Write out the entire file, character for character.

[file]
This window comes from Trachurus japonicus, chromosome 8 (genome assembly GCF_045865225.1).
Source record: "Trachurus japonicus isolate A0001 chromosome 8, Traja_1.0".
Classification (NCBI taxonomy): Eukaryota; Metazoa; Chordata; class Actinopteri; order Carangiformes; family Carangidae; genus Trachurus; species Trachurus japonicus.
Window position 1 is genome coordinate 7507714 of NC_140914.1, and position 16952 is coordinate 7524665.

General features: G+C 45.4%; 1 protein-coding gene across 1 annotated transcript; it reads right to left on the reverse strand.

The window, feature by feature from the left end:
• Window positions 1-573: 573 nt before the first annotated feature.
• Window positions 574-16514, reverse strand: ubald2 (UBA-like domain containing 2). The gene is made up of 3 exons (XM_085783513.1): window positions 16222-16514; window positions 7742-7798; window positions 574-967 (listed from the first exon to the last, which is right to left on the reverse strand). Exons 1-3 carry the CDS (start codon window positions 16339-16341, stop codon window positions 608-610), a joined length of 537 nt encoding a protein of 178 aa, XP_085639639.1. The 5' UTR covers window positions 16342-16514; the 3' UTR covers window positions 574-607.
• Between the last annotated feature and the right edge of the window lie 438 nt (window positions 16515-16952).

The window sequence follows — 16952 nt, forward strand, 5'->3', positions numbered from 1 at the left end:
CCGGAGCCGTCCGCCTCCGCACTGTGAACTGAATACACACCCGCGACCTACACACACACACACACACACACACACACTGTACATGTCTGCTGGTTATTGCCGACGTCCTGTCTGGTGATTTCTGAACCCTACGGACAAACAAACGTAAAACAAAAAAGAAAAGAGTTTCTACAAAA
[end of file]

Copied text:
This window comes from Trachurus japonicus, chromosome 8 (genome assembly GCF_045865225.1).
Source record: "Trachurus japonicus isolate A0001 chromosome 8, Traja_1.0".
Classification (NCBI taxonomy): Eukaryota; Metazoa; Chordata; class Actinopteri; order Carangiformes; family Carangidae; genus Trachurus; species Trachurus japonicus.
Window position 1 is genome coordinate 7507714 of NC_140914.1, and position 16952 is coordinate 7524665.

General features: G+C 45.4%; 1 protein-coding gene across 1 annotated transcript; it reads right to left on the reverse strand.

The window, feature by feature from the left end:
• Window positions 1-573: 573 nt before the first annotated feature.
• Window positions 574-16514, reverse strand: ubald2 (UBA-like domain containing 2). The gene is made up of 3 exons (XM_085783513.1): window positions 16222-16514; window positions 7742-7798; window positions 574-967 (listed from the first exon to the last, which is right to left on the reverse strand). Exons 1-3 carry the CDS (start codon window positions 16339-16341, stop codon window positions 608-610), a joined length of 537 nt encoding a protein of 178 aa, XP_085639639.1. The 5' UTR covers window positions 16342-16514; the 3' UTR covers window positions 574-607.
• Between the last annotated feature and the right edge of the window lie 438 nt (window positions 16515-16952).

The window sequence follows — 16952 nt, forward strand, 5'->3', positions numbered from 1 at the left end:
CCGGAGCCGTCCGCCTCCGCACTGTGAACTGAATACACACCCGCGACCTACACACACACACACACACACACACACACTGTACATGTCTGCTGGTTATTGCCGACGTCCTGTCTGGTGATTTCTGAACCCTACGGACAAACAAACGTAAAACAAAAAAGAAAAGAGTTTCTACAAAA